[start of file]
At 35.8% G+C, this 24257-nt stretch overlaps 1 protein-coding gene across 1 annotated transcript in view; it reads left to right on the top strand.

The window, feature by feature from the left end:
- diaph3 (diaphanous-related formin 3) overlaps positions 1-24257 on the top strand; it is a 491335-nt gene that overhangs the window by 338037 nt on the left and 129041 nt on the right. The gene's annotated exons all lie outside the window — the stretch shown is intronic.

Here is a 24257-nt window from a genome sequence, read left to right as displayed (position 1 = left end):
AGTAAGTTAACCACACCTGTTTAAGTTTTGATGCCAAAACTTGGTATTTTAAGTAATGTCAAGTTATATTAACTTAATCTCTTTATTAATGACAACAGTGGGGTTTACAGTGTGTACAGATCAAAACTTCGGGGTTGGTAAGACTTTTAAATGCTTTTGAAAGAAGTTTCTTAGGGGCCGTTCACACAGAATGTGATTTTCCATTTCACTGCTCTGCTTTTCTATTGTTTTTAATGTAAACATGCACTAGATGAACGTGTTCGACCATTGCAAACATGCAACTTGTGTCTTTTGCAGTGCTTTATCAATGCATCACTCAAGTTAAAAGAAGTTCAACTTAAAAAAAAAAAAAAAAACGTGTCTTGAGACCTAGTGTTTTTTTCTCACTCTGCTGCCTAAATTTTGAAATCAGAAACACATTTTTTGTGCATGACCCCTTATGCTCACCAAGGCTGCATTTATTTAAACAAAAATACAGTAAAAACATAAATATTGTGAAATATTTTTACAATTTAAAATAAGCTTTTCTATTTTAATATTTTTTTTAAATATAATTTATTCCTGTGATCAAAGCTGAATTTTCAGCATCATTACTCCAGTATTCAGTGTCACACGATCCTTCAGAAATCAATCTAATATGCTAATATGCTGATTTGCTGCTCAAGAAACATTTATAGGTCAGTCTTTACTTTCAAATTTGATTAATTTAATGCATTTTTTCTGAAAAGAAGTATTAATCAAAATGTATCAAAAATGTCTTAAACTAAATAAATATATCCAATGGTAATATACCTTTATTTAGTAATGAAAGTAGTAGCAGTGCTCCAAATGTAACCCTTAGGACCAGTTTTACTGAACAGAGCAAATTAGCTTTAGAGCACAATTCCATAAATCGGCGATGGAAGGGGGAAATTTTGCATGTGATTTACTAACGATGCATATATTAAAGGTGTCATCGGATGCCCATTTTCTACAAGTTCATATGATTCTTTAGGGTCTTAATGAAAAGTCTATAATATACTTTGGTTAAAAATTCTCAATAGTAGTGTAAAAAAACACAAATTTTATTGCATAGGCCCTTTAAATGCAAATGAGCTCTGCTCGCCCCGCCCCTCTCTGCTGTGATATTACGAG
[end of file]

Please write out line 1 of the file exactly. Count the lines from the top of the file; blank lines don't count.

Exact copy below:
At 35.8% G+C, this 24257-nt stretch overlaps 1 protein-coding gene across 1 annotated transcript in view; it reads left to right on the top strand.